Career Consequences – Generally only for a Felony Conviction

It would be impossible to state all the possible careers that could be jeopardized by a criminal conviction, some common ones include: firefighter, law enforcement, most government employment, working in a school (or even volunteering), certain types of truck drivers, and working in the airline field. It can also prevent or create obstacles in obtaining a nursing license, a license or practice law and other professional licenses. A misdemeanor involving dishonesty (think theft or fraud) can prevent a person from working the banking, insurance, securities or accounting fields.


Any criminal conviction can affect citizenship status of a non US citizen. Certain felonies make deportation and option. As this area is complex and keeps changing, it is beyond the scope of this article to go any further on this subject.

Possession of a Firearm

Depending on the nature of the charge, a felony conviction can prevent a person from possessing a firearm for either three or five years from the time of sentencing or release from a jail or prison. (See MCL 750.224f) In Michigan, a person can get a hunting license with a criminal conviction.

Public Housing

A conviction of ANYONE who committed a crime in a public housing tenant’s apartment, will result in the loss of public housing benefits. This can lead to some very unfair outcomes when the person is just a visiting relative who gets caught with a joint, but this does happen.

Driver’s License Revocation

A person can have his driver’s license revoked or suspended for a conviction of certain crimes. These crimes primarily deal with drug and alcohol offenses but can also occur in other situations such as not paying child support.

Sex Offender’s Registry

A conviction of any number of criminal sexual misconduct charges can result in having to register with the State of Michigan pursuant to the Sex Offenders Registration Act (SORA). In addition, a person required to register under this act must meet strict guidelines in keeping the state informed of moving, changes in employment and registrants are forbidden from being within 1,000 feet of a school (with some exceptions). These are the primary issues with being a convicted sex offender; there are other ones beyond the scope of this article.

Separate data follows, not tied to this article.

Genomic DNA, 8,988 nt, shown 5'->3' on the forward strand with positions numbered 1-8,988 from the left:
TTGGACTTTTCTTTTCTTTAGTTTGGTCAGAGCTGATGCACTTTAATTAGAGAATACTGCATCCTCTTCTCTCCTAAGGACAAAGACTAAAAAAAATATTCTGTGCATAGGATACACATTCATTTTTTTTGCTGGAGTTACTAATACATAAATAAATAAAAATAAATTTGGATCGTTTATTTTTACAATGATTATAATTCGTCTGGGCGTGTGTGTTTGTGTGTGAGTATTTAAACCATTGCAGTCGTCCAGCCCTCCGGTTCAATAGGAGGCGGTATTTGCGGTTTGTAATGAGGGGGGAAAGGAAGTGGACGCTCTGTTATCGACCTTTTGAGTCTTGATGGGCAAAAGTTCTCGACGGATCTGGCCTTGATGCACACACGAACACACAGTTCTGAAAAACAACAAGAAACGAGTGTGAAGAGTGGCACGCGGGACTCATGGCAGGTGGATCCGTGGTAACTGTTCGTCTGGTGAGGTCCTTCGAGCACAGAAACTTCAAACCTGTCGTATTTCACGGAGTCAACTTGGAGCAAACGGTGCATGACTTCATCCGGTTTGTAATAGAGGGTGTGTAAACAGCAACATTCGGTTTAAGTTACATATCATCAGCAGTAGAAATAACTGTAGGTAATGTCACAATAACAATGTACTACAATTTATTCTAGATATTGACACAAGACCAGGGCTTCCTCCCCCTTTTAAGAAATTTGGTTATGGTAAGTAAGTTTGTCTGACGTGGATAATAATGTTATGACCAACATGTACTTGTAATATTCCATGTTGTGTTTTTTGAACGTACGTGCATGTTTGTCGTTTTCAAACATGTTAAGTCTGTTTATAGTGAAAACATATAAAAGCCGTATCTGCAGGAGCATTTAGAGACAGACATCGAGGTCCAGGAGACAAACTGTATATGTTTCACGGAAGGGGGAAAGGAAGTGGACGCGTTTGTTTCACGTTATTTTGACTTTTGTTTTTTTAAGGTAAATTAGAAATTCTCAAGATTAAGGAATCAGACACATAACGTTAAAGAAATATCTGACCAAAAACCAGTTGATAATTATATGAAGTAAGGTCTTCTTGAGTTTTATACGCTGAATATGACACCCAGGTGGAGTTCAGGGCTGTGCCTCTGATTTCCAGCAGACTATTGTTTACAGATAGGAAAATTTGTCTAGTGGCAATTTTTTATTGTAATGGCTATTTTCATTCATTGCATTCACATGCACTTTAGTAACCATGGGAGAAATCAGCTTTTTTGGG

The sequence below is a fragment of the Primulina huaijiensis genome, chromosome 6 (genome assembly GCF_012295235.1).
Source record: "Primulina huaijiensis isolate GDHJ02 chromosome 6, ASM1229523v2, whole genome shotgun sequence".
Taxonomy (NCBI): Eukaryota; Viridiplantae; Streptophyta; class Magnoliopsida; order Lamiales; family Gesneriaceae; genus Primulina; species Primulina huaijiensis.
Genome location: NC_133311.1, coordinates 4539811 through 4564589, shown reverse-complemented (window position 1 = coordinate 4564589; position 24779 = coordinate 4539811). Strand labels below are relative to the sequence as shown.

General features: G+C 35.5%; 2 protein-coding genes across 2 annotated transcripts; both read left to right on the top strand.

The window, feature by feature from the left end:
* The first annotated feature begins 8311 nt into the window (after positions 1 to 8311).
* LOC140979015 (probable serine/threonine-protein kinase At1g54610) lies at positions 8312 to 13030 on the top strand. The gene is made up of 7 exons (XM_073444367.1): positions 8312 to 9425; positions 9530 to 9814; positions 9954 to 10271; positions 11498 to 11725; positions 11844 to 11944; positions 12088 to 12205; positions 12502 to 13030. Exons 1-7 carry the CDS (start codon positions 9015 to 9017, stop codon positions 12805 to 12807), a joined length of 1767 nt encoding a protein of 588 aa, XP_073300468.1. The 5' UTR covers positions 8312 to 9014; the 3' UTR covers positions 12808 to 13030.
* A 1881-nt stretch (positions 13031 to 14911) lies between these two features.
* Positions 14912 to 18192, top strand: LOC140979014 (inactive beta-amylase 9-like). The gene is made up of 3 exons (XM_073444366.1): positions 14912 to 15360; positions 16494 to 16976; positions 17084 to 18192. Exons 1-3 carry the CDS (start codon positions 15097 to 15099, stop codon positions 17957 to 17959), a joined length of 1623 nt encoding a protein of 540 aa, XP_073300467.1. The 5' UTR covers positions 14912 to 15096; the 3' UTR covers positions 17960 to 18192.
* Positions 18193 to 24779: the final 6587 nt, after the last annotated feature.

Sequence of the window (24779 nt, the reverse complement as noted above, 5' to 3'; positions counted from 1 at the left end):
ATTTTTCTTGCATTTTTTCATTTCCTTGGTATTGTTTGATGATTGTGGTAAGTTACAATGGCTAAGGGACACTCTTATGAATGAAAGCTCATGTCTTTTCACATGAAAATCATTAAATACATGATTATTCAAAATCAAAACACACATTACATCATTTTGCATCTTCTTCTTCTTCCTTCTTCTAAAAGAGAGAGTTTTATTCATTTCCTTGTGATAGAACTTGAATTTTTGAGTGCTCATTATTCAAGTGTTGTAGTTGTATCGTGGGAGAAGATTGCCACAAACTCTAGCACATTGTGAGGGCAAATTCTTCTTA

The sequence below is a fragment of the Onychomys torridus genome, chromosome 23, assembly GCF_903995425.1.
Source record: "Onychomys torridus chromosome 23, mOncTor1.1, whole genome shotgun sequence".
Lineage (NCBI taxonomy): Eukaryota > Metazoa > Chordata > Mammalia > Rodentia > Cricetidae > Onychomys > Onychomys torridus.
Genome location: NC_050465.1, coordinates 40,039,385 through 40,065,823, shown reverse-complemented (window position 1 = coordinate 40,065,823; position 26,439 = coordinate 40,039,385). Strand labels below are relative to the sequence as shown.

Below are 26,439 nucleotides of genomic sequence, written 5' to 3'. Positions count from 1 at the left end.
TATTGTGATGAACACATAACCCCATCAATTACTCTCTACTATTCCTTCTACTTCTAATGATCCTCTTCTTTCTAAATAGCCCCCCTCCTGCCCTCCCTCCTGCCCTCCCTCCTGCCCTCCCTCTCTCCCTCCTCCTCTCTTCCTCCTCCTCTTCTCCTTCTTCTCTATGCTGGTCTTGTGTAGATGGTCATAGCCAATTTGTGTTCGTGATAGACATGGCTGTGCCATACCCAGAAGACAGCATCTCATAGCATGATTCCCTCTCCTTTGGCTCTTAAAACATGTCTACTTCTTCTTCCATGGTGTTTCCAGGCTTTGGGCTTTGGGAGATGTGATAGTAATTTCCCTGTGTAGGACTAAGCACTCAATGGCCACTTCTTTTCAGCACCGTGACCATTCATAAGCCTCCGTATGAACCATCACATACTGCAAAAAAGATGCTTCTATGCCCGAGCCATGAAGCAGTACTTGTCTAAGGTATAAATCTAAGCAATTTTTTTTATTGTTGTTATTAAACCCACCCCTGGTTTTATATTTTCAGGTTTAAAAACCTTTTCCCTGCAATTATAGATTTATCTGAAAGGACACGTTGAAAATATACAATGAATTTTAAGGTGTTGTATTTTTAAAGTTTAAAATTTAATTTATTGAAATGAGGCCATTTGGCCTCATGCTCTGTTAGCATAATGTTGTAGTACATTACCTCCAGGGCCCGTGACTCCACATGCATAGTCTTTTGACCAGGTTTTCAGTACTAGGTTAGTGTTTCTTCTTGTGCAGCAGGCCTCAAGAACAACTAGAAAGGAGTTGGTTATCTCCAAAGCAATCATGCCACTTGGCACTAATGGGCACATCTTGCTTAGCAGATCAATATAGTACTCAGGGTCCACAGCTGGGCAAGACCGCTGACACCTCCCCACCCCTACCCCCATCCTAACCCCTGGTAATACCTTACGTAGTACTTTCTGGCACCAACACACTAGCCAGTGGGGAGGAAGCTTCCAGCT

Why I Represent Criminals Part III

Defending those accused of a crime is a tremendous uphill battle. Even if the prosecution has a weak case, they will rarely admit a mistake and proceed with charges even if they know a jury will likely find against them.

I don’t know why this is. Maybe ego or hubris. Sometimes they justify it by saying “we already spent taxpayer money on this, we have to see it through.” It would seem more sensible to cut their loses instead of wasting more money that will go nowhere. Not to mention saving the time of the jurors that have to come in and hear a pointless trial when they would rather be anywhere else.

However, even if an attorney has a weak case, there is still an uncertainty of a jury. I once had a Wyoming jury convict a man I know was innocent. It still haunts me. The evidence in that case was insane, but somehow justice was not done. On the other hand, I have had juries return a not guilty verdict when I was pretty certain my client was guilty. Our system is designed so that a jury must acquit if the evidence is not strong enough, even if the jurors personally feel the person probably did it. Probably isn’t good enough. That was the intent of our founding fathers. A guilty man going free is far better than an innocent man convicted. Anyone who doesn’t understand this needs to sit at the loney table in the courtroom and watch and prosecutor and an endless stream of cops accuse him or her of committing some heinous deed.

It is critical than the accused have someone who can care about him and guide him through the tough times. For first time offenders, the entire family often suffers along with the accused. There is tremendous fear. No one knows what will happen. The long term consequences of a conviction can ruin a life. It is very much worth fighting for. Because I know how these people feel, I know what they need to hear and a I know what they need to see from their attorney. They need someone to act as both a sword and shield. Even when they are guilty, they need to have their rights protected and their dignity left in tact. A person may committ a crime in a moment but that shouldn’t erase a lifetime of being a good citizen. A person is not the act she has been accused of. And we all need to remember that. God forbid you even get charged with something you didn’t do, you will be glad there are people they can and will lay it down for you.